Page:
Canada has issued Level 3 travel advisories for China, Iran and northern Italy to “avoid non-essential travel.” Travelling to a country under a Level 3 or 4 warning typically voids your coverage for medical expenses.
In practice, that means that your medical claims will be honoured as long as there is no Level 3 or 4 advisory for your destination on the effective date of your medical coverage, travel industry insiders say.
A Level 1 travel advisory means exercise normal security precautions, Level 2 advises a high degree of caution. Level 3 advises avoiding non-essential travel, while Level 4 advises Canadians to avoid all travel to the affected region.
Level 1 health notices have been issued for Singapore and Hong Kong, and Level 2 notices are in force for South Korea and Japan.
Confirm the exact terms of your health care and travel coverage with your insurer, as there is considerable variability among companies and policies are changing almost daily in response to the growing crisis.
Canada Life Financial “will continue to assess” claims related to COVID-19, including those that occur during travel to a country with a travel advisory warning.
The company has expedited disability claims related to COVID-19 and is also considering claims from people under quarantine at the direction of a physician, a company official said.
BCAA also will not provide trip cancellation or trip interruption coverage on claims related to COVID-19 on policies purchased after March 5. TuGo will not provide coverage for claims related to COVID-19 on policies purchased on or after March 4.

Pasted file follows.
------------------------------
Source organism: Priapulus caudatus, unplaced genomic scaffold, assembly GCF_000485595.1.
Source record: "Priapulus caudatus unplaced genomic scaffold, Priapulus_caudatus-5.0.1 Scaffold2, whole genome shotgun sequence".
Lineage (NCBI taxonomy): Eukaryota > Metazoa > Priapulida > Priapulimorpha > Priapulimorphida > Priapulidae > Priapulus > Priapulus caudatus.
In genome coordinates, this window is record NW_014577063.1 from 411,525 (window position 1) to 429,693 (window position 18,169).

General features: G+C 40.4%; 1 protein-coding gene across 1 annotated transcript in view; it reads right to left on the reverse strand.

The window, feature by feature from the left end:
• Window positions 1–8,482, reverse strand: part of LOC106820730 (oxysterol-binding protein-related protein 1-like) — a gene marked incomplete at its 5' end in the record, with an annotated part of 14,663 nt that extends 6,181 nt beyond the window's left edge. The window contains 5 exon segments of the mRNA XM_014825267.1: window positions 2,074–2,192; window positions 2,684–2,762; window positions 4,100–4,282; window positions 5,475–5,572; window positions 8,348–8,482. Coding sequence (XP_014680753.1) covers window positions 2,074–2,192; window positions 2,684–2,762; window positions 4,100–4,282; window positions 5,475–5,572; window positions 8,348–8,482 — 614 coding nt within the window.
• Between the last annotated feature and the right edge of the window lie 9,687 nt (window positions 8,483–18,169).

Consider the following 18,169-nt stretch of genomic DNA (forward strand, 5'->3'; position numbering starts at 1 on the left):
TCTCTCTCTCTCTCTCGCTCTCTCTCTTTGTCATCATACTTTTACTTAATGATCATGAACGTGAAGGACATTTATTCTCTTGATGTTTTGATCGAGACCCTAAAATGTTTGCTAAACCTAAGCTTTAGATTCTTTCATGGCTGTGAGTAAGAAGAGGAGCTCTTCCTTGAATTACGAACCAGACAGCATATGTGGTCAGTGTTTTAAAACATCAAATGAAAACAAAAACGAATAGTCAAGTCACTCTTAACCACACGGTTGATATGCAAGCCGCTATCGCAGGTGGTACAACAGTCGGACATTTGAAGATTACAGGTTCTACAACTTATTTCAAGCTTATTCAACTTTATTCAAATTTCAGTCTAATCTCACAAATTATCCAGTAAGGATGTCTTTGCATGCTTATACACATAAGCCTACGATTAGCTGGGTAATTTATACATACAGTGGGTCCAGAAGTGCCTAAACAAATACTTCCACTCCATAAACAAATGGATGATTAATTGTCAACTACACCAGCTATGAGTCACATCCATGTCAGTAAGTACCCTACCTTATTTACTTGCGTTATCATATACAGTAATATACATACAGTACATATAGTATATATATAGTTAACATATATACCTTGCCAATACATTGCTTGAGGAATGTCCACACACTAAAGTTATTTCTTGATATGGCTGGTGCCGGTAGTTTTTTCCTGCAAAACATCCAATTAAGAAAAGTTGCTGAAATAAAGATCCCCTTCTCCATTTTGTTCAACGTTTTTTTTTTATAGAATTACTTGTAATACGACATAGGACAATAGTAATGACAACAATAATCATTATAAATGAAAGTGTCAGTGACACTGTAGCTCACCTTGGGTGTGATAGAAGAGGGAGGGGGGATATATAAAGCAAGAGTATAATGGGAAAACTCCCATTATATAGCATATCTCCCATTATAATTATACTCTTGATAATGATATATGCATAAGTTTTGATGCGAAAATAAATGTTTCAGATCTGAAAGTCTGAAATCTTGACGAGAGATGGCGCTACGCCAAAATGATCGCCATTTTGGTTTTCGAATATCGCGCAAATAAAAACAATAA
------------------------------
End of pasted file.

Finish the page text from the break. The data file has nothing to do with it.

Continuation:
The Public Health Agency of Canada and Canada’s chief public health officer, Theresa Tam, have also recommended that people “avoid all cruise ship travel.”
Canadians who take a cruise against that advice may not be able to return home on a government-organized repatriation flight, or may have to pay the cost of returning should they become ensnared in a quarantine, the agency said.
If the coronavirus that causes COVID-19 is detected on your ship, you could be subject to quarantine aboard the ship or in a foreign country under local rules. Your access to consular services may also be limited by local authorities.
Ports in India, Malaysia, Doha, Sri Lanka, South Korea, Taiwan and the United Arab Emirates have banned cruise ships outright, while many other countries have banned passengers from China, Iran, Italy and Korea from disembarking.
The cruise warning is not a Level 3 advisory, so there are no insurance implications, yet. It’s effect has been devastating, nonetheless.
“That advisory is the single biggest blow to the industry since this virus became headline news,” said travel agent Claire Newell. “I was surprised because there are hundreds and hundreds of ships in regions that haven’t been affected.”
The onslaught of holiday cancellations has triggered an overhaul of the insurance products being offered to travellers, many of them temporary offers.